"We conclude that it may well be that he had some justification for his worry about his offspring. But it's not all genetic doom and gloom three of his sons were so prominent that they were knighted by Queen Victoria for their achievements."
The research is published in the current issue of the journal BioScience.
Berra became aware of Darwin's pedigree and the famous scientist's related worries about his children's health as he conducted research for a recent biography, Charles Darwin: The Concise Story of an Extraordinary Man (2009, Johns Hopkins University Press).
Darwin himself was sickly, and contemporary researchers have theorized that he suffered from Chagas disease inflicted by insects in South America during his voyage on the HMS Beagle.
He obsessively logged information about his own health, which may have influenced his interest in his children's health, Berra said. But he also recognized from his botanical research that the long tradition of intermarriage between the Darwins and the Wedgwoods a common practice among prominent families in Victorian England might have had the unintended consequence of harming the health of his children.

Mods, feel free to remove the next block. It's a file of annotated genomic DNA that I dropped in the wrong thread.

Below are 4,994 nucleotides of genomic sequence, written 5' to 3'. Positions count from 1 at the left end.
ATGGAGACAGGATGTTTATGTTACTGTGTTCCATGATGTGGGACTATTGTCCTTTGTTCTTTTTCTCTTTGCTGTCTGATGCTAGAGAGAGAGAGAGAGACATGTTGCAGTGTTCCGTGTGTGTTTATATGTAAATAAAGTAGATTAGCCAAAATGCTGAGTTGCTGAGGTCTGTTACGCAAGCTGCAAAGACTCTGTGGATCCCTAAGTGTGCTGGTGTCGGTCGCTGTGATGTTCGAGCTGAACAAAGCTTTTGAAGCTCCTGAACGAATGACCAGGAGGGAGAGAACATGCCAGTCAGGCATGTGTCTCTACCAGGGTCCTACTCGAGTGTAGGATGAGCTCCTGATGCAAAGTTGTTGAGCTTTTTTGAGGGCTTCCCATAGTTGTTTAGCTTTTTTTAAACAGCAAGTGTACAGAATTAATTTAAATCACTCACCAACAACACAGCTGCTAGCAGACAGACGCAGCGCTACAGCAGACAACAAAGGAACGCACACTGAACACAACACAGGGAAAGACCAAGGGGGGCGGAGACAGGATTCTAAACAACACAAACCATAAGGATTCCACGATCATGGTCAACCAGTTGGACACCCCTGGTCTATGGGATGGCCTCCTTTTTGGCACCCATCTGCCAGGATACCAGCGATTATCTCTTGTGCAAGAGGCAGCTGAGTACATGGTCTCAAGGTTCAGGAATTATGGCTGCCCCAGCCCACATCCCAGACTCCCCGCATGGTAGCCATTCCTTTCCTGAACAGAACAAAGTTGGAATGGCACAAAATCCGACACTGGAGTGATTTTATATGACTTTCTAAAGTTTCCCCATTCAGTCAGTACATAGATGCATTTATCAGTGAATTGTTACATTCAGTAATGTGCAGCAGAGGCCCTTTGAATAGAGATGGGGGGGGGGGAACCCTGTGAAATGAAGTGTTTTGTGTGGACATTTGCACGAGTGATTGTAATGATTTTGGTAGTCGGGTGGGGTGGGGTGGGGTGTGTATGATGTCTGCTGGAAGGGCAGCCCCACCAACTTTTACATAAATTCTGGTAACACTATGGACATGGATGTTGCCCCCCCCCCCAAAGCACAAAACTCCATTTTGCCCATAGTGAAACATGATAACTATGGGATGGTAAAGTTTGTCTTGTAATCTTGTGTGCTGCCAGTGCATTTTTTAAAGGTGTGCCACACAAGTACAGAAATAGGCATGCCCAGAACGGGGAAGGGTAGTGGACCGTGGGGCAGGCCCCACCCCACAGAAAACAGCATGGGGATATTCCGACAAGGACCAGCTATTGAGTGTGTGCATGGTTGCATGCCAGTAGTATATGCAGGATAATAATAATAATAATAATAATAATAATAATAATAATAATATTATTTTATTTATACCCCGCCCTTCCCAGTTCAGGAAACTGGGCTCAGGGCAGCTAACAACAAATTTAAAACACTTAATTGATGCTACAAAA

Darwin's third child, Mary Eleanor, lived for only 23 days and died in 1842 of an unknown cause. Annie, his first daughter and second child, died in 1851, and his last child, Charles Waring, died at 18 months of scarlet fever in 1858.
Shortly after he completed the book, Berra's co-authors on this paper, Gonzalo Alvarez and Francisco Ceballos of the Universidad de Santiago de Compostel
|Contact: Tim Berra|
Ohio State University